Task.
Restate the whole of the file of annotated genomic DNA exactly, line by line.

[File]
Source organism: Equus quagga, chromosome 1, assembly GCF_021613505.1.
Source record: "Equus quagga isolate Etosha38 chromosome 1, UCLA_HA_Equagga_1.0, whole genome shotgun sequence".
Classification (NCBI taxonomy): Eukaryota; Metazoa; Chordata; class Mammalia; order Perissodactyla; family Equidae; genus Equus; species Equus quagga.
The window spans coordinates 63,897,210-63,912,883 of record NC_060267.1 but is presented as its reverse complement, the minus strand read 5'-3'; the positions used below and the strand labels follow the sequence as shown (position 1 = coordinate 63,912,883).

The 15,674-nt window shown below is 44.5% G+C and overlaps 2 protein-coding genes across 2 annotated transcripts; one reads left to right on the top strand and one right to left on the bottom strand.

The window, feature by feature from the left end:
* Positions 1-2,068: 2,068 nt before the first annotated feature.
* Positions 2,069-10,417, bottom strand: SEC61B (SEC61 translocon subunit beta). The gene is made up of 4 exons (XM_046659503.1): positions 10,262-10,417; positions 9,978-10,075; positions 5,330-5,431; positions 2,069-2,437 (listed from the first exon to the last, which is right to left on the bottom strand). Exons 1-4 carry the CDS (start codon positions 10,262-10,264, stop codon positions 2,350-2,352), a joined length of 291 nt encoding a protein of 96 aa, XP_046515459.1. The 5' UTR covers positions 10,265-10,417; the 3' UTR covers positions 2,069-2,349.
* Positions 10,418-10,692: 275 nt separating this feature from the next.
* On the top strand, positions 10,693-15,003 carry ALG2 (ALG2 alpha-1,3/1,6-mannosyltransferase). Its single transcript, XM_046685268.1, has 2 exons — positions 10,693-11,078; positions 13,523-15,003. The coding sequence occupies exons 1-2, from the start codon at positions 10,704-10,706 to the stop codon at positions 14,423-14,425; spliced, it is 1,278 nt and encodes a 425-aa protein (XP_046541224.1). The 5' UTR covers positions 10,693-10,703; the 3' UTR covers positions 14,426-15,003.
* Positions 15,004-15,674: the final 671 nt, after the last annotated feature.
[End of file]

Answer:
Source organism: Equus quagga, chromosome 1, assembly GCF_021613505.1.
Source record: "Equus quagga isolate Etosha38 chromosome 1, UCLA_HA_Equagga_1.0, whole genome shotgun sequence".
Classification (NCBI taxonomy): Eukaryota; Metazoa; Chordata; class Mammalia; order Perissodactyla; family Equidae; genus Equus; species Equus quagga.
The window spans coordinates 63,897,210-63,912,883 of record NC_060267.1 but is presented as its reverse complement, the minus strand read 5'-3'; the positions used below and the strand labels follow the sequence as shown (position 1 = coordinate 63,912,883).

The 15,674-nt window shown below is 44.5% G+C and overlaps 2 protein-coding genes across 2 annotated transcripts; one reads left to right on the top strand and one right to left on the bottom strand.

The window, feature by feature from the left end:
* Positions 1-2,068: 2,068 nt before the first annotated feature.
* Positions 2,069-10,417, bottom strand: SEC61B (SEC61 translocon subunit beta). The gene is made up of 4 exons (XM_046659503.1): positions 10,262-10,417; positions 9,978-10,075; positions 5,330-5,431; positions 2,069-2,437 (listed from the first exon to the last, which is right to left on the bottom strand). Exons 1-4 carry the CDS (start codon positions 10,262-10,264, stop codon positions 2,350-2,352), a joined length of 291 nt encoding a protein of 96 aa, XP_046515459.1. The 5' UTR covers positions 10,265-10,417; the 3' UTR covers positions 2,069-2,349.
* Positions 10,418-10,692: 275 nt separating this feature from the next.
* On the top strand, positions 10,693-15,003 carry ALG2 (ALG2 alpha-1,3/1,6-mannosyltransferase). Its single transcript, XM_046685268.1, has 2 exons — positions 10,693-11,078; positions 13,523-15,003. The coding sequence occupies exons 1-2, from the start codon at positions 10,704-10,706 to the stop codon at positions 14,423-14,425; spliced, it is 1,278 nt and encodes a 425-aa protein (XP_046541224.1). The 5' UTR covers positions 10,693-10,703; the 3' UTR covers positions 14,426-15,003.
* Positions 15,004-15,674: the final 671 nt, after the last annotated feature.